Medina County Courthouse

Sunday, January 05, 2014

Appellate Decisions for Medina County for December of 2013

The Court of Appeals for the Ninth Appellate District released six decisions for appeals from Medina County courts during December of 2013. My summaries of these decisions appear below:

Dillard v. Automation Tool & Die, Inc., 2013-Ohio-5645, released on 12/23/2013. This decision held that a denial by a trial court of a motion to dismiss under Civ. R. 41 (A) (2) is not a final appellable order. Since the trial judge's order denying the motion could not be appealed, the appellate court did not have jurisdiction to hear the case. 

State v. Cooper, 2013-Ohio-5489, released on 12/16/2013, held that the Wadsworth Municipal Court properly denied a defendant's motion to suppress evidence. The defendant argued that motion should be granted on the basis of R.C. 4511.19(D)(4)(b). That section of the O.R.C. allows a police officer to testify as to the results of a field sobriety test if the trial court makes certain findings. The burden of proof set forth in that section is clear and convincing evidence. The Court of Appeals found that the trial court did not err in overruling the motion to suppress.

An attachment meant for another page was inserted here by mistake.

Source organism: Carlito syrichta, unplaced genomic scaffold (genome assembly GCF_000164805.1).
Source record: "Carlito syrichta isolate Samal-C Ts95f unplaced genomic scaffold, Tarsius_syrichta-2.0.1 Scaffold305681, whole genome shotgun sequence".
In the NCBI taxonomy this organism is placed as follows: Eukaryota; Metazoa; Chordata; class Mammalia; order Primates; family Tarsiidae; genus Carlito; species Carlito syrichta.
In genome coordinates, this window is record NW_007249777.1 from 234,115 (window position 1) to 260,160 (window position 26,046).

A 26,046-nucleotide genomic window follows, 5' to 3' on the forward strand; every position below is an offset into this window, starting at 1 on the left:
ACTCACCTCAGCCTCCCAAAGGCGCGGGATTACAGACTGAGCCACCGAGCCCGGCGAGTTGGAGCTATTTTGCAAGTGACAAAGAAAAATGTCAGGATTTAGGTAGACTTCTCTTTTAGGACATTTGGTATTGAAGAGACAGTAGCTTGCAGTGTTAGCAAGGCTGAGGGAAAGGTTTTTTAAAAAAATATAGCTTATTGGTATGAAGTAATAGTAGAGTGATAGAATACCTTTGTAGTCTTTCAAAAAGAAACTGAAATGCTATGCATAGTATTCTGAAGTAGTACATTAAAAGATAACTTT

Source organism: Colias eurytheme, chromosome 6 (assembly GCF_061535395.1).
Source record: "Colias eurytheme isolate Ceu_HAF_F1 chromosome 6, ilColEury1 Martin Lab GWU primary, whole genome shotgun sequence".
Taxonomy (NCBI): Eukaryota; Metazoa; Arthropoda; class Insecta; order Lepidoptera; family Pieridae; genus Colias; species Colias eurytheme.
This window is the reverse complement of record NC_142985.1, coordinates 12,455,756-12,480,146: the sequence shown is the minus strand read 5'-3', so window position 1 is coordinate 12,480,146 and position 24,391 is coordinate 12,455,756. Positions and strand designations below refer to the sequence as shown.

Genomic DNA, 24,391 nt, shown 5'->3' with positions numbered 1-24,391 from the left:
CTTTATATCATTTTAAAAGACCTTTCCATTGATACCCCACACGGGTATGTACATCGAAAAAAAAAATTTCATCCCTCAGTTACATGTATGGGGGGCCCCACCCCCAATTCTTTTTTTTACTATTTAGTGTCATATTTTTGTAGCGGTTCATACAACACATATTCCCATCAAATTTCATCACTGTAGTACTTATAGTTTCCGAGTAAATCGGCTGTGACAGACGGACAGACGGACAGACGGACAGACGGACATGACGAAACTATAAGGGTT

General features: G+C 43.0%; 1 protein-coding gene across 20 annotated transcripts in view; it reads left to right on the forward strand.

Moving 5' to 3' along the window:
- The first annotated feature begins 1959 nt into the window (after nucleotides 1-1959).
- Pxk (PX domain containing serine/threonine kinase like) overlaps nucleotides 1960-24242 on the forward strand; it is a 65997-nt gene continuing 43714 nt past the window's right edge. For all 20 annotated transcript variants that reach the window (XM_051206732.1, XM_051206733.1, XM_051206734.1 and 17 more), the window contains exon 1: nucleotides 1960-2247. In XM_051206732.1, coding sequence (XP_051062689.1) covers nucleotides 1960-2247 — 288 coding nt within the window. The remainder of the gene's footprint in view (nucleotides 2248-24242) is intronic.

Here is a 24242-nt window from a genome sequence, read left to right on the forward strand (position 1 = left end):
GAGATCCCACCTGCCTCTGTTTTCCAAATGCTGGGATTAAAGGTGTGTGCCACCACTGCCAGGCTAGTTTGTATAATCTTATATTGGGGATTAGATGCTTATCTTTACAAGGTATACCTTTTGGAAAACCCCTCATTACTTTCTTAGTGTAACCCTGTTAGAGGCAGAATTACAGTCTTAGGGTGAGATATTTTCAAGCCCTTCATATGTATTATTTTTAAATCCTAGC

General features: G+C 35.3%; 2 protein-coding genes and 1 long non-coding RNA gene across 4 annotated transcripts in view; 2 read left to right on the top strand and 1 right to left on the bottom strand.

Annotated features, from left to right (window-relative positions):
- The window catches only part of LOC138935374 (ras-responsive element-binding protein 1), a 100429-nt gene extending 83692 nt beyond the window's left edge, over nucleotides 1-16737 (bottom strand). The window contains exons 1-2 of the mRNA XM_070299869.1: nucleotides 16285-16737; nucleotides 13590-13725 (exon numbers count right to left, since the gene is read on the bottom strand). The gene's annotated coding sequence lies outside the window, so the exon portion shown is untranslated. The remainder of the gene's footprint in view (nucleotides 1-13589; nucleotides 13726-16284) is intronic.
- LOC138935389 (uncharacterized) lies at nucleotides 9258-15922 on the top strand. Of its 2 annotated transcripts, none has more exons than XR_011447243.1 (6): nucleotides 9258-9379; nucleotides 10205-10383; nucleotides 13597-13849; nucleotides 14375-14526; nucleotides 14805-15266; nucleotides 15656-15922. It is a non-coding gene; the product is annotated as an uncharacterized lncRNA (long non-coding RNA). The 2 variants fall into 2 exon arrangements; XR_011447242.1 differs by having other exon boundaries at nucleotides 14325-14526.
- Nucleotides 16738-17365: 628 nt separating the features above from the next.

Bonk v. Mitchell, 2013-Ohio-5487, released on 12/16/2013, held 2-1 that an appeal filed from a decision of the Medina Municipal Court was untimely and therefore the appeal should be dismissed. Judge Belfance dissented. The appellant did not file a response brief to the appellee's motion to dismiss the appeal. The dissent contains an interesting discussion regarding a trial court's duty under Civ. R. 58 and the effect that a failure to comply with that rule can have on the time to file an appeal. 

Drogell v. Westfield Group, 2013-Ohio-5262, released on 12/2/2013, upheld a decision of the Medina County Common Pleas Court granting a motion for summary judgment filed by Westfield. Mr. Drogell set forth two causes of action in his complaint. One was for age discrimination and the other was for disability discrimination. The trial court had awarded summary judgment on both causes of action. The decision contains an interesting discussion regarding whether a trial court has to consider a deposition that does not comply with the Ohio Rules of Civil Procedure. The majority held that it does not. In her dissent, however, Judge Carr maintained that the trial court should consider such a deposition unless there is an objection to the deposition being considered. 

There were two other decisions from Medina County that were released but I did not summarize them because I couldn't open them. The decisions are State v. Dukles and State v. Shank. If I can open the decisions at a later date this blog post will be updated. 

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